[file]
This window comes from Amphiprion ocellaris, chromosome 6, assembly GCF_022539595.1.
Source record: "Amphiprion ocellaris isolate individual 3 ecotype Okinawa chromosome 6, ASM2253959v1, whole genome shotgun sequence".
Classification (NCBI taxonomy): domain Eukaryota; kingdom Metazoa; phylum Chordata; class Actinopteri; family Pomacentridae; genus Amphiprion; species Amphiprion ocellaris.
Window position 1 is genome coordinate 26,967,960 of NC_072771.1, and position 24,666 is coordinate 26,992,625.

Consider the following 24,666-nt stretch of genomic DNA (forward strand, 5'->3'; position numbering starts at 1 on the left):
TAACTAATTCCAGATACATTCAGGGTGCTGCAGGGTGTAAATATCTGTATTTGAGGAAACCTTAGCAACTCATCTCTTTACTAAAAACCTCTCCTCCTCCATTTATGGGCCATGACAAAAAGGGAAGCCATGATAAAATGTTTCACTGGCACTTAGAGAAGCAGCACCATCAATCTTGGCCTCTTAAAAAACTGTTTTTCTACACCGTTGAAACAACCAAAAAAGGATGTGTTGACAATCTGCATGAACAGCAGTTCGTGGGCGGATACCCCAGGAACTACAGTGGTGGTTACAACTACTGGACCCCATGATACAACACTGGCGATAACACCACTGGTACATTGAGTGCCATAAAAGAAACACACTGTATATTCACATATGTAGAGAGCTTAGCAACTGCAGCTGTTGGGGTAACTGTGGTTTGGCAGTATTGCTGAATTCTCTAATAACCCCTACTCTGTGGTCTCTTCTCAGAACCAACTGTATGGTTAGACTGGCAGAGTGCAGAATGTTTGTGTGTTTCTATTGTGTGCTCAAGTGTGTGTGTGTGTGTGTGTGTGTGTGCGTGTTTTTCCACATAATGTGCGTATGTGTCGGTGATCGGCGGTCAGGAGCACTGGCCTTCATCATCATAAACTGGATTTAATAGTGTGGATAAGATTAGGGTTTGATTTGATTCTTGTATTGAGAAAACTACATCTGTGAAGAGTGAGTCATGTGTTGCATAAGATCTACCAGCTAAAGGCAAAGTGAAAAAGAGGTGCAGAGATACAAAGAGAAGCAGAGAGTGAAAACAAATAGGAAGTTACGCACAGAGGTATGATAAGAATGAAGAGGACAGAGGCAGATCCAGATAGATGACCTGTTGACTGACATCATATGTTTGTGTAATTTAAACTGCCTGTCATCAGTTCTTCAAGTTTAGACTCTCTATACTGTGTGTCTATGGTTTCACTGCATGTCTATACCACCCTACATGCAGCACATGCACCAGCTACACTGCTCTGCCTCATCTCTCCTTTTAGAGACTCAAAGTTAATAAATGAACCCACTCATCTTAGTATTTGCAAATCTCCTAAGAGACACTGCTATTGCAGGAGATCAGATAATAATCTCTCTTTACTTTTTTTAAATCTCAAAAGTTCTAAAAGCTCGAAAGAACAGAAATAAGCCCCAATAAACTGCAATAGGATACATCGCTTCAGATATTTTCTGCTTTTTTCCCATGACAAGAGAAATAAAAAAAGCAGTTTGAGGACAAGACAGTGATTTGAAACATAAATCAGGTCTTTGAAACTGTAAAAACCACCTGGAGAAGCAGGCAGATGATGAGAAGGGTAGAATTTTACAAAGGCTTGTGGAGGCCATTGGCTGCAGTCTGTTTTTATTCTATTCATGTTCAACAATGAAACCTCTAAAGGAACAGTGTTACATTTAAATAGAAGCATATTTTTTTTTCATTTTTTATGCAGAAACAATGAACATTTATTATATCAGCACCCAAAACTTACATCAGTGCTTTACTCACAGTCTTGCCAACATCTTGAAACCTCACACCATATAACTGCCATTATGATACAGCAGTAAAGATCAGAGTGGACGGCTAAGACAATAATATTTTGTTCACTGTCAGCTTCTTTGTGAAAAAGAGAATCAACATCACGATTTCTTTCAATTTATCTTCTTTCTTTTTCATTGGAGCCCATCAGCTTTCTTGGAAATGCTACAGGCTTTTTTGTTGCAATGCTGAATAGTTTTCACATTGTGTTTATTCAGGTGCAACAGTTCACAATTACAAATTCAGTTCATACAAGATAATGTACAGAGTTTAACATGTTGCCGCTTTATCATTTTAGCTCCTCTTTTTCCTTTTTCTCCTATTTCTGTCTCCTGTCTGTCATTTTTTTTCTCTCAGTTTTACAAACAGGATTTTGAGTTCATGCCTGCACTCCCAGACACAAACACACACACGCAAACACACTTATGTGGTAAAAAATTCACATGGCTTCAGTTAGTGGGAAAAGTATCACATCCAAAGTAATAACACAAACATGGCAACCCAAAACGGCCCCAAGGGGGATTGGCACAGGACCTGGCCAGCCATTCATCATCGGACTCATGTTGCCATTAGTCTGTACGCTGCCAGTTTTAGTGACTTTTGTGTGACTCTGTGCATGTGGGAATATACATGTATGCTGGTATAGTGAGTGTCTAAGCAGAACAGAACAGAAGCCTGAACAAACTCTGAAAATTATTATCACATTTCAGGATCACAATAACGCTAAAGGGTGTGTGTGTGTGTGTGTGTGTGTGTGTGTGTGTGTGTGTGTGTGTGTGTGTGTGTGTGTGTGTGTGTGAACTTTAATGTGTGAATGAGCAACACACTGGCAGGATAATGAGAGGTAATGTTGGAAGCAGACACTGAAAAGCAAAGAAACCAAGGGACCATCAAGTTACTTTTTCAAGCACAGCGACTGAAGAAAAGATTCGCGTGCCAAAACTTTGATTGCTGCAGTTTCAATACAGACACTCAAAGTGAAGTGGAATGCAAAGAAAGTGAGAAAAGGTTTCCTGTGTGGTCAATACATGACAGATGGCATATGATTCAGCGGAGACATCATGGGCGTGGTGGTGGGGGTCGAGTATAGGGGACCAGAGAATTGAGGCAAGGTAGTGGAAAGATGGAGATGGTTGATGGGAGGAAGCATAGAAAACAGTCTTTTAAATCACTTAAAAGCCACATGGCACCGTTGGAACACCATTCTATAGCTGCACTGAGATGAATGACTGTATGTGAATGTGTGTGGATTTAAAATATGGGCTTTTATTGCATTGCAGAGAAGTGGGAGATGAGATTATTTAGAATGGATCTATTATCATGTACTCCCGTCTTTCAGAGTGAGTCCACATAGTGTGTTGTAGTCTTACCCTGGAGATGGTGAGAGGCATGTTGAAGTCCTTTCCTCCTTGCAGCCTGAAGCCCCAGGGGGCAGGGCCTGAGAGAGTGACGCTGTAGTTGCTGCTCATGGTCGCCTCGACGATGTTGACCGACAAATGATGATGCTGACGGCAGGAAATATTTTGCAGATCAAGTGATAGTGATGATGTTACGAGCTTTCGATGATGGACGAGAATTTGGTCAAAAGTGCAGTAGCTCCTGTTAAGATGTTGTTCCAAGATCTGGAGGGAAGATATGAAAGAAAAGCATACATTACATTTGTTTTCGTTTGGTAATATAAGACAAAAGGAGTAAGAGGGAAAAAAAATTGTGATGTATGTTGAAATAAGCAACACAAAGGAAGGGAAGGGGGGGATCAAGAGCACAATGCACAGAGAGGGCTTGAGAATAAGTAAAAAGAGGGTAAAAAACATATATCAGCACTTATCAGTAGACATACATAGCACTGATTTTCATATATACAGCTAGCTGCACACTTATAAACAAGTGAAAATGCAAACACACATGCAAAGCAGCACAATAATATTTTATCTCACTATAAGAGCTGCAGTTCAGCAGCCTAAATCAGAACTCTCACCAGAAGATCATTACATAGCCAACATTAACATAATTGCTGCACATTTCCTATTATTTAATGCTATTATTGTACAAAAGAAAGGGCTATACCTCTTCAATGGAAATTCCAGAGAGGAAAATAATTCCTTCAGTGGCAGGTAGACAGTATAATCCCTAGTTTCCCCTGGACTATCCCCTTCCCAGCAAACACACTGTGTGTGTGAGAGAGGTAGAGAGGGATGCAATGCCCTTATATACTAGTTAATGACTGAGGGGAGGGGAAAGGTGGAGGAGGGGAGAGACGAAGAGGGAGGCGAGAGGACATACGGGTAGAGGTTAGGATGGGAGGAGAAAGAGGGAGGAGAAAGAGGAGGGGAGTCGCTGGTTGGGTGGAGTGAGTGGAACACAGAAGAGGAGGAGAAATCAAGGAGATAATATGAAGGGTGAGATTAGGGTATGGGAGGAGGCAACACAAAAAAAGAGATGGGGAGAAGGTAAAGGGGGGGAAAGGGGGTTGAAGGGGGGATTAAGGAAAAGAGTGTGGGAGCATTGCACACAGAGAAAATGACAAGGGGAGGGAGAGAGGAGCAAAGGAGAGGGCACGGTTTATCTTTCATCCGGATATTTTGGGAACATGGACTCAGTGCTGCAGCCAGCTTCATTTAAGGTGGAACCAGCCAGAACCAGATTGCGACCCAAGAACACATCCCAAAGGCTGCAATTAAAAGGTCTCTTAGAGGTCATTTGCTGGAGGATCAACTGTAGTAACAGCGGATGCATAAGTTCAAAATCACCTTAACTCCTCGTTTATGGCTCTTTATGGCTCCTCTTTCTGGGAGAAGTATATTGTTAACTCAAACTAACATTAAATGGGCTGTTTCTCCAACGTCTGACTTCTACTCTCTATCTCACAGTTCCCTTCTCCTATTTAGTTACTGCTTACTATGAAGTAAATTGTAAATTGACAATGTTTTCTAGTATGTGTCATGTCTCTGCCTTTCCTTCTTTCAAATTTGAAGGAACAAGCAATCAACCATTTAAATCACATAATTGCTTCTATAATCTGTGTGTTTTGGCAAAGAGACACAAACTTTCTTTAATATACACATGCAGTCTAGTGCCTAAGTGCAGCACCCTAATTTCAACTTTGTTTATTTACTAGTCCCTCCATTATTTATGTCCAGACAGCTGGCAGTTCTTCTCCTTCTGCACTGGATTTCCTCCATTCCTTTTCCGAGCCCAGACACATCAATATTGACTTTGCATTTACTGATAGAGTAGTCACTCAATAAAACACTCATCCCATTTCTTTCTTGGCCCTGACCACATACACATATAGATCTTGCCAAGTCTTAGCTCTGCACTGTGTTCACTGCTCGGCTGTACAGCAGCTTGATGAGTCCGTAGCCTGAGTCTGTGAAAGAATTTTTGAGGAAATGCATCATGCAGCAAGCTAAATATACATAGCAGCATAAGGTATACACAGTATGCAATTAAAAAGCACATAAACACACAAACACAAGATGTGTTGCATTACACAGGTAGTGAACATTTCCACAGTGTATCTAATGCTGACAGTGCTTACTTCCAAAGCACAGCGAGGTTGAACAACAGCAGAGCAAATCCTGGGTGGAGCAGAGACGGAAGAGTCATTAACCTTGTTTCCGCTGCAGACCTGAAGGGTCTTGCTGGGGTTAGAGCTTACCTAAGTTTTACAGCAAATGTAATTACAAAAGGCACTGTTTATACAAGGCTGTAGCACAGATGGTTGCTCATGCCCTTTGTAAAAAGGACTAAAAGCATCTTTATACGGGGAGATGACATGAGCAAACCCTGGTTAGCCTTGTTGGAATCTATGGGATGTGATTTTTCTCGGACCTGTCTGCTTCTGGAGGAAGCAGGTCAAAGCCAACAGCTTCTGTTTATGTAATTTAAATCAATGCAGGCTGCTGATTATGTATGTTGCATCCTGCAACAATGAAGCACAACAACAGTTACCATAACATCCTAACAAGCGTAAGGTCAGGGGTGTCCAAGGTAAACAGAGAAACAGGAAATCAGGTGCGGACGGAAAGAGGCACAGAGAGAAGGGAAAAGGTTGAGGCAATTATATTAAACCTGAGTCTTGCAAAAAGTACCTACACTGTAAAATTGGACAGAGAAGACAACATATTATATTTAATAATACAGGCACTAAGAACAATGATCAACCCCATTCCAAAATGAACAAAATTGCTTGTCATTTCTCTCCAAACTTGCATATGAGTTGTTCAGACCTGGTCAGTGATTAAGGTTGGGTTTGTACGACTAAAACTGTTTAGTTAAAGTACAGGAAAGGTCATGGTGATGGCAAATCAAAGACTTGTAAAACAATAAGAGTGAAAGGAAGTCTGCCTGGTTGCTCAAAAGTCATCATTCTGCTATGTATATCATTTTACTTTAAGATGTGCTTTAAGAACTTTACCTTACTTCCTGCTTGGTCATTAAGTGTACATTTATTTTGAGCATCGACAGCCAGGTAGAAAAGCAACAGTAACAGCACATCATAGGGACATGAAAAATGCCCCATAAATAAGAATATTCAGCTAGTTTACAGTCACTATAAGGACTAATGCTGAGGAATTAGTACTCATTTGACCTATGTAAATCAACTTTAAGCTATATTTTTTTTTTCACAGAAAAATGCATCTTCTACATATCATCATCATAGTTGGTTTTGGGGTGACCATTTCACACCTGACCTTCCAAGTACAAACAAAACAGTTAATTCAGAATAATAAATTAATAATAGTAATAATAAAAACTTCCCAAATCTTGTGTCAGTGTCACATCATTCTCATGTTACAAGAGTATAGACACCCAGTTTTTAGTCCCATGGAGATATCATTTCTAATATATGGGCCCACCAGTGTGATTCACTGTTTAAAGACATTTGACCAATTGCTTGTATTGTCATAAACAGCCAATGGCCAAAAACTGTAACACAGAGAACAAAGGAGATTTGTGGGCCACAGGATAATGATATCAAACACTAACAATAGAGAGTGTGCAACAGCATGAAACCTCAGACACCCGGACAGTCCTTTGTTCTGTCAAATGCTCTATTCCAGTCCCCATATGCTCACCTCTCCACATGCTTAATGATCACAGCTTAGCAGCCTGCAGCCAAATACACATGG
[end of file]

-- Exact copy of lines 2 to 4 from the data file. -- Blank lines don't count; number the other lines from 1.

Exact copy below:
Source record: "Amphiprion ocellaris isolate individual 3 ecotype Okinawa chromosome 6, ASM2253959v1, whole genome shotgun sequence".
Classification (NCBI taxonomy): domain Eukaryota; kingdom Metazoa; phylum Chordata; class Actinopteri; family Pomacentridae; genus Amphiprion; species Amphiprion ocellaris.
Window position 1 is genome coordinate 26,967,960 of NC_072771.1, and position 24,666 is coordinate 26,992,625.